Financing Options For Small Business Entrepreneurs

Finance is required by a business enterprise at almost every stage of the business lifecycle. Several different financing options also are there. MSMEs often find it difficult to arrange adequate finance for their operations as well as for expansion and growth. These enterprises can raise finance by various methods. Below are some of the ways to raise long term and short term capital.

Financing Options For Long Term Capital

1. Reinvestment of Profits

Profitable companies do not generally distribute the whole amount of profits as dividend but, transfer certain proportion to reserves. This may be regarded as reinvestment of profits or ploughing back of profits. As these retained profits actually belong to the shareholders of the company, these are treated as a part of ownership capital. Retention of profits is a sort of self-financing of business. The reserves built up over the years by ploughing back of profits may be utilised by the company for the following purposes:

  • Expansion of the undertaking
  • Replacement of obsolete assets and modernisation
  • Meeting permanent or special working capital requirement
  • Redemption of old debts

The benefits of this source of finance to the company are:

  • It reduces the dependence on external sources of finance
  • It increases the credit-worthiness of the company
  • It enables the company to withstand difficult situations
  • It enables the company to adopt a stable dividend policy
  • It increases the debt raising capacity of the company

2. Loans from Commercial Banks / Financial Institutions

Medium and long term loans required for setting up projects can be obtained from banks and \or financial institutions for all viable projects. Similarly, funds required for modernisation and renovation schemes can be borrowed from them. Such loans are generally secured by mortgage of the Company’s properties, pledge of shares, personal guarantees etc. Loans from banks or financial institution are one of the most effective financing options for entrepreneurs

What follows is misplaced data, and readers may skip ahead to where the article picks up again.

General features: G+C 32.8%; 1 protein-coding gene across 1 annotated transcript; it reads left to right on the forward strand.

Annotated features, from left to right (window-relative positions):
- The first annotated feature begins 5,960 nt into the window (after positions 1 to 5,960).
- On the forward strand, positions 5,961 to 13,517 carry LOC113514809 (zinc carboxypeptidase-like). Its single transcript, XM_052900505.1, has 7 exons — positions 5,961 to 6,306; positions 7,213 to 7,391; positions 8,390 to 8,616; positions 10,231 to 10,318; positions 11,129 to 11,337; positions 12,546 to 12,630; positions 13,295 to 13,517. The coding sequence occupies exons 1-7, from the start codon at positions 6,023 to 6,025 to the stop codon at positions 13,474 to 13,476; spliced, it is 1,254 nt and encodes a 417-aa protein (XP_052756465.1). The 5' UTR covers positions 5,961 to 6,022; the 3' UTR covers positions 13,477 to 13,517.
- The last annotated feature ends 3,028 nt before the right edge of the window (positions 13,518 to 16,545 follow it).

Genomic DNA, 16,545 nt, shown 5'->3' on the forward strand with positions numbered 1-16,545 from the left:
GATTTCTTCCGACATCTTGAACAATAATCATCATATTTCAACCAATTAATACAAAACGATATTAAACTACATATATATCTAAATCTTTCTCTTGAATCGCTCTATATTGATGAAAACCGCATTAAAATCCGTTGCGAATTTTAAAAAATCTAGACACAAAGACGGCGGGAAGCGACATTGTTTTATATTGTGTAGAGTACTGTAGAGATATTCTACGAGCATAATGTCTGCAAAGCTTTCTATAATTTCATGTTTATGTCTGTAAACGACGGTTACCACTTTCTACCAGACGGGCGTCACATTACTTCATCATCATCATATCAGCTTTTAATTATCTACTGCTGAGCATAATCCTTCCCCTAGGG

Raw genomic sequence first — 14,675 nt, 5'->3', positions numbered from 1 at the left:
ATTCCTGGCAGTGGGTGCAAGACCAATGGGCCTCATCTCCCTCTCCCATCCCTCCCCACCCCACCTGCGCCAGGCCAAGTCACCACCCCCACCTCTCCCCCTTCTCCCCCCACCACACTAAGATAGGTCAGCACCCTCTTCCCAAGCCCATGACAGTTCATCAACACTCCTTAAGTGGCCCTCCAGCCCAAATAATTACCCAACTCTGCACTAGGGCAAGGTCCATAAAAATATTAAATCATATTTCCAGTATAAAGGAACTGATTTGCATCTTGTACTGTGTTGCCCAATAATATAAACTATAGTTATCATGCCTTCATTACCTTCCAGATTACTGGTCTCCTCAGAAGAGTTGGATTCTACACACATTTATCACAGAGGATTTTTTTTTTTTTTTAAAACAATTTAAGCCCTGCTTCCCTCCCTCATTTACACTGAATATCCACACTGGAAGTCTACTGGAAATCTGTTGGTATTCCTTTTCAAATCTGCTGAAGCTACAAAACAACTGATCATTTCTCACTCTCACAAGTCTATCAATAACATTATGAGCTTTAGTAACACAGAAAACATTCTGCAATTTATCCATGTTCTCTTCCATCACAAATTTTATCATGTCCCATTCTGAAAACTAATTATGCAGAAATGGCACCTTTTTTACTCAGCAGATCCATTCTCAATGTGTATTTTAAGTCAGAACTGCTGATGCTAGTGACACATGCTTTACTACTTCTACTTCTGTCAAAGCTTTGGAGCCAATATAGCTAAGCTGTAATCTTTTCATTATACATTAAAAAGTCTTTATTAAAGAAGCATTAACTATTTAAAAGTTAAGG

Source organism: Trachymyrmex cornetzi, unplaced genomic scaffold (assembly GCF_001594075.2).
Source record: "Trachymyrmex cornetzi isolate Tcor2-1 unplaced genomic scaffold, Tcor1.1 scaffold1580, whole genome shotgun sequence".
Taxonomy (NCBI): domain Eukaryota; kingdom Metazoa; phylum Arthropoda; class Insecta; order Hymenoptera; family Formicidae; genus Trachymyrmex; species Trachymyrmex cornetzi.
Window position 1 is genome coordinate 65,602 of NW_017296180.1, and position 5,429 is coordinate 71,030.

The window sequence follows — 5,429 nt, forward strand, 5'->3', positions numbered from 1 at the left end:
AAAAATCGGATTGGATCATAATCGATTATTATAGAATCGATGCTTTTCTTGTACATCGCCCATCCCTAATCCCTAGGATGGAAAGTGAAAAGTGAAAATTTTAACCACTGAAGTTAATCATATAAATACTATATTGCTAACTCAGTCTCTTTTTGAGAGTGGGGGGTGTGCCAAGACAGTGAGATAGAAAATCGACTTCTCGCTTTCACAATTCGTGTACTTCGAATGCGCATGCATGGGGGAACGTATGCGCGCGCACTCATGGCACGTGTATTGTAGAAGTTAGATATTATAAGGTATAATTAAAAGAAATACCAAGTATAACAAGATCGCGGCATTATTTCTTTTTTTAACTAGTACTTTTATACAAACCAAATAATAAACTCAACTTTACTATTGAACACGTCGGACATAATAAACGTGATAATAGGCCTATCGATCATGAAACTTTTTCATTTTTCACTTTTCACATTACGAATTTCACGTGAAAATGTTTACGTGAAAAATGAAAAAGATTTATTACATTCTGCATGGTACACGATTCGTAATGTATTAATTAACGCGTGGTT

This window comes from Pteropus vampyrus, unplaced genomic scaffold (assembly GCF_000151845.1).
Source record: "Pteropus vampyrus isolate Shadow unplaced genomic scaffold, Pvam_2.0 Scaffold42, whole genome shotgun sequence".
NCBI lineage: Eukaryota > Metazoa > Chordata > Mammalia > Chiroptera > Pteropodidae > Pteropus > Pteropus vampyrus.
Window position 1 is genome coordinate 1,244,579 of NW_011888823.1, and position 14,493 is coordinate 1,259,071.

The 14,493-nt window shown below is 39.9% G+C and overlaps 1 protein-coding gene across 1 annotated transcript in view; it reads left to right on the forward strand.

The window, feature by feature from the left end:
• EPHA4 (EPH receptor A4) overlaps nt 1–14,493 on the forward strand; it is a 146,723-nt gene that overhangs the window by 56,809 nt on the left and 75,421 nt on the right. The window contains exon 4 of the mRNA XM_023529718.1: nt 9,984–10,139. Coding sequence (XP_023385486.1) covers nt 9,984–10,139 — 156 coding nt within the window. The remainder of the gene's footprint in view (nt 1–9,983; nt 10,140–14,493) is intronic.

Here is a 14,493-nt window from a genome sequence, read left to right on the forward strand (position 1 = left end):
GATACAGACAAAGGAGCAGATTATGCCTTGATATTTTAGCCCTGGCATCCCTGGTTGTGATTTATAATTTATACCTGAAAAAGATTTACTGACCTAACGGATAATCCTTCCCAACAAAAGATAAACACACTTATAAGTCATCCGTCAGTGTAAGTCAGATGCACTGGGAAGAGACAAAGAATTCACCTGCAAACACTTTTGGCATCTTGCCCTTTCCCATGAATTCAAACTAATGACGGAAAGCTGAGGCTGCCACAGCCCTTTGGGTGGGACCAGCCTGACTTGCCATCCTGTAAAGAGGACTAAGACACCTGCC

3. Public Deposits

Companies often raise funds by inviting their shareholders, employees and the general public to deposit their savings with the company. The Companies Act permits such deposits to be received for a period up to 3 years at a time. Public deposits can be raised by companies to meet the medium-term as well as short-term financial needs. The increasing popularity of public deposits is due to:

  • The rate of interest the companies have to pay for them is attractive.
  • These are easier methods of mobilising funds than banks, especially during periods of credit squeeze
  • They are unsecured

4. Risk Capital

Risk capital denotes the provision of the capital where the provider reduces the risk burden of the entrepreneur, and in turn, bears some part of the overall risk involved in a productive activity. As per a definition widely used in India – The term ‘risk capital’ includes equity as well as mezzanine/ quasi-equity financial products that have features of both debt and equity. Risk Capital is an important instrument for not only start-ups and innovative / fast growing companies but is also critical to those companies looking at growth. Risk capital substitutes promoter’s contribution, thereby reducing the capital to be brought by the entrepreneurs. Under such cases, Risk capital is one of the most viable options for raising capital for MSMEs. Some of the major risk capital options available for MSMEs include Venture Capital, Angel Investment and Public Listing.

5. Issue of Shares

It is one of the most popular financing options taken by business owners. The liability of shareholders is limited to the face value of shares, and they are also easily transferable. A private company cannot invite the general public to subscribe for its share capital and its shares are also not freely transferable. But for public limited companies, there are no such restrictions. There are two types of shares:-

  • Equity shares: the rate of dividend on these shares depends on the profits available and the discretion of directors. Hence, there is no fixed burden on the company. Each share carries one vote.